TRENTON, N.J. – In a letter sent to the Gov. Phil Murphy Wednesday, Assemblyman Christopher DePhillips and Assemblywoman Serena DiMaso seek additional protections to legislation recently passed by the Legislature allowing terminally ill patients to seek life-ending medication.
They are asking the governor to use his veto to advocate for their recommendations including:
– A psychological evaluation of patients to ensure they are not committing suicide for emotional reasons, such as depression.
– Demanding physicians oversee the administration of the terminal drugs, rather than simply prescribing the drugs then wiping their hands of the patient’s needs.
– Allowing doctors and pharmacists to opt out of the requirements on the basis of moral or conscientious objections.
– Prohibiting Insurers from denying health coverage or emergency treatment after the lethal drug has been prescribed or been made available.
– Having hospice facilities consult with appropriate health care professionals on behalf of their patients before being given the lethal dose.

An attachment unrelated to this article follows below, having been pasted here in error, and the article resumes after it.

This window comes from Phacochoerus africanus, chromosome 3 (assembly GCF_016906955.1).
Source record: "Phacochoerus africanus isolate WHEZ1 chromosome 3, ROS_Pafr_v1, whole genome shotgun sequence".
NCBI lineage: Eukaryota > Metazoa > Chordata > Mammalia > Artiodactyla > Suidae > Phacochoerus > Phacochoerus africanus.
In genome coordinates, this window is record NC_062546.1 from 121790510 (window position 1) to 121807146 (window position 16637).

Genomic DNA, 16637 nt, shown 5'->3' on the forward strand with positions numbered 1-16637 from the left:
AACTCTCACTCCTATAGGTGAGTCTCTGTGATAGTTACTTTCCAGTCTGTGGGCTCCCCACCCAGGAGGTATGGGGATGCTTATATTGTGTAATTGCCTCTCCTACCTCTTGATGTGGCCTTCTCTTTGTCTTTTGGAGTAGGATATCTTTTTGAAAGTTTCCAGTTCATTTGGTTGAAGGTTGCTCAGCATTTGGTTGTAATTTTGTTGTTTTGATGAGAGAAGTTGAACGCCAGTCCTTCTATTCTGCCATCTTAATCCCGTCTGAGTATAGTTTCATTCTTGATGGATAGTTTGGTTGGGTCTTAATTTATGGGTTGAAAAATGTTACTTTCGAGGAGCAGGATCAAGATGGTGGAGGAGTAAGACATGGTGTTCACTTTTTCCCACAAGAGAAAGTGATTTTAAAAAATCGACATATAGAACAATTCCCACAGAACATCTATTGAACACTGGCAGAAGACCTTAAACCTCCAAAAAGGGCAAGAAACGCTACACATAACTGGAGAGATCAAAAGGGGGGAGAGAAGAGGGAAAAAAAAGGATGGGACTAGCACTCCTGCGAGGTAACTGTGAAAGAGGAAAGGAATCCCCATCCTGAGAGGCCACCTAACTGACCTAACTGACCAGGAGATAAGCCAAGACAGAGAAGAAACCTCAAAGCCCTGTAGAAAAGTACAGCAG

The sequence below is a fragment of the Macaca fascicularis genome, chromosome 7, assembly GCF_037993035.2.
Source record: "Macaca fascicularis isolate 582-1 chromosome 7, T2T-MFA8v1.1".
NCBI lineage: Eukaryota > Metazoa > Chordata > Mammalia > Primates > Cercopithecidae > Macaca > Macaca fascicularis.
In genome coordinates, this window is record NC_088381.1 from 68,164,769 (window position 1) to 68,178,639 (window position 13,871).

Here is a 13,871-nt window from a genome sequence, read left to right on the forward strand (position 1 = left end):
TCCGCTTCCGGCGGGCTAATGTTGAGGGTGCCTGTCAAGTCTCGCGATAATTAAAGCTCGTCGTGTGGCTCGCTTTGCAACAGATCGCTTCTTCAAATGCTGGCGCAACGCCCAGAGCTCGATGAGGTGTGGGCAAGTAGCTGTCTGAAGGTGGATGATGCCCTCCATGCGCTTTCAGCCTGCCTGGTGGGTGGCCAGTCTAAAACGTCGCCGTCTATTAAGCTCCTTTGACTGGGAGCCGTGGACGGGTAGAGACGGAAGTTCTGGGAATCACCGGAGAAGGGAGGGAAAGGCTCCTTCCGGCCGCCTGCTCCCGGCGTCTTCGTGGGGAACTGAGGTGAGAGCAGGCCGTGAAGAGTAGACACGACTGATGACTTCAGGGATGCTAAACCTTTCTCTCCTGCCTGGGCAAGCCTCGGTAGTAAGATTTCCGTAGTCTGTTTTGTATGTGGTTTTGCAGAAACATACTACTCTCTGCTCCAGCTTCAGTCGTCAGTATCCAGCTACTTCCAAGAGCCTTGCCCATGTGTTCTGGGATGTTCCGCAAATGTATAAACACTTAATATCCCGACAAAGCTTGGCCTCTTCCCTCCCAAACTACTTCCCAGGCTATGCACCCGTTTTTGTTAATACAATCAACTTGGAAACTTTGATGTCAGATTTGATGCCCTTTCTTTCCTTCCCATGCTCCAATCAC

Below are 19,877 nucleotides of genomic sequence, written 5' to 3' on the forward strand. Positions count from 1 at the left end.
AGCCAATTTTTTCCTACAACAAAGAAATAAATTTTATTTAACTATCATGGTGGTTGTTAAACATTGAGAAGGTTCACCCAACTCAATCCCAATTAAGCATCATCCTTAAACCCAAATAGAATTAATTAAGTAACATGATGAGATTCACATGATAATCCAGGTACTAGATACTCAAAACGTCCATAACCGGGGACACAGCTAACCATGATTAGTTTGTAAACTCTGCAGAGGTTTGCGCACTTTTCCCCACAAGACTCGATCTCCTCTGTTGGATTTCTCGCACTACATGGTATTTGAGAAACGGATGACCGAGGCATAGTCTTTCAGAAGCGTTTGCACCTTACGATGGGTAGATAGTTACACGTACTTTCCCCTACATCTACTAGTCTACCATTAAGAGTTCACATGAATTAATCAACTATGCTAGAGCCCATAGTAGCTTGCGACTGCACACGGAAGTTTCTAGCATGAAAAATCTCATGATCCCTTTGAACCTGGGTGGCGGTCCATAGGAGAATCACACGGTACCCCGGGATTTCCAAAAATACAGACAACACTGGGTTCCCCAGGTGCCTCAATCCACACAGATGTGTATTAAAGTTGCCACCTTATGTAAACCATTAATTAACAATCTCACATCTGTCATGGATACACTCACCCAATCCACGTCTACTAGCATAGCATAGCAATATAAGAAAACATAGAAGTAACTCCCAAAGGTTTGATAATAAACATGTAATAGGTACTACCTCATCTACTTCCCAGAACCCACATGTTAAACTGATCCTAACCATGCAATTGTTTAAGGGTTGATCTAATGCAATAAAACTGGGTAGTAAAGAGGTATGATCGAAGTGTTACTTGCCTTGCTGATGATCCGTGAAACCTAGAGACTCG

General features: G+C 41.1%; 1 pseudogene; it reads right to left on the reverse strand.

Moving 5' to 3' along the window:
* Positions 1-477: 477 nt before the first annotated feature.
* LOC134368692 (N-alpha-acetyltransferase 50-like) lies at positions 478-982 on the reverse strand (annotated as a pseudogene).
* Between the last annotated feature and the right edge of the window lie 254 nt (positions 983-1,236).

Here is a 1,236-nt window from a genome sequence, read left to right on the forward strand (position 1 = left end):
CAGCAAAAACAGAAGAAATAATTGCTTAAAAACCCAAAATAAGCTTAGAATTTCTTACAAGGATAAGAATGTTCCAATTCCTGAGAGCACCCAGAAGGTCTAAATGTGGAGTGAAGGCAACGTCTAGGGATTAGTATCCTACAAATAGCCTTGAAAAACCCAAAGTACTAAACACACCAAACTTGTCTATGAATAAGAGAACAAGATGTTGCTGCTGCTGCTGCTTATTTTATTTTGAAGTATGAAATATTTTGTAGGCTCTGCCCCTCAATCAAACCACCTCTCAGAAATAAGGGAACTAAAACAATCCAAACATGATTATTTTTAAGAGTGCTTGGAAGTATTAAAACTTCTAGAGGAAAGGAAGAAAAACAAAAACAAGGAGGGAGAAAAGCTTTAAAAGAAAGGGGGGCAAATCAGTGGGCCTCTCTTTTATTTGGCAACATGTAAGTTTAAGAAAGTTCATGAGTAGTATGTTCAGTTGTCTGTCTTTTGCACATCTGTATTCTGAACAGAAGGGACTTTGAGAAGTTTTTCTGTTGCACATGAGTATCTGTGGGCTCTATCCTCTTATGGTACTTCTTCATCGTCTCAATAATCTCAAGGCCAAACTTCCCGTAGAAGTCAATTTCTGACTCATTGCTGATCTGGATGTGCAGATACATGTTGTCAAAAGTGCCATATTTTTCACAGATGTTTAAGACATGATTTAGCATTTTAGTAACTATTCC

The bill passed each chamber with the minimum number of votes: 21 in the Senate and 41 in the Assembly. DePhillips and DiMaso took a stand against it shortly before the state Assembly voted on Monday.
DePhillips shared a personal story about his father’s battle with cancer. Told that there was only a few weeks left to live, his father persevered for five more years.
“Let’s not allow patients to take their own lives,” said DePhillips (R-Bergen). “The bill violates a physician’s Hippocratic Oath. This bill is inconsistent with the doctor’s role as healer.”
DiMaso expressed concern for sending patients home with lethal medications to end their lives.
“I watched my father pass from kidney cancer,” said DiMaso (R-Monmouth). “And while I would have done anything to take away the pain and suffering, this bill isn’t it.”
For a copy of the letter, click HERE.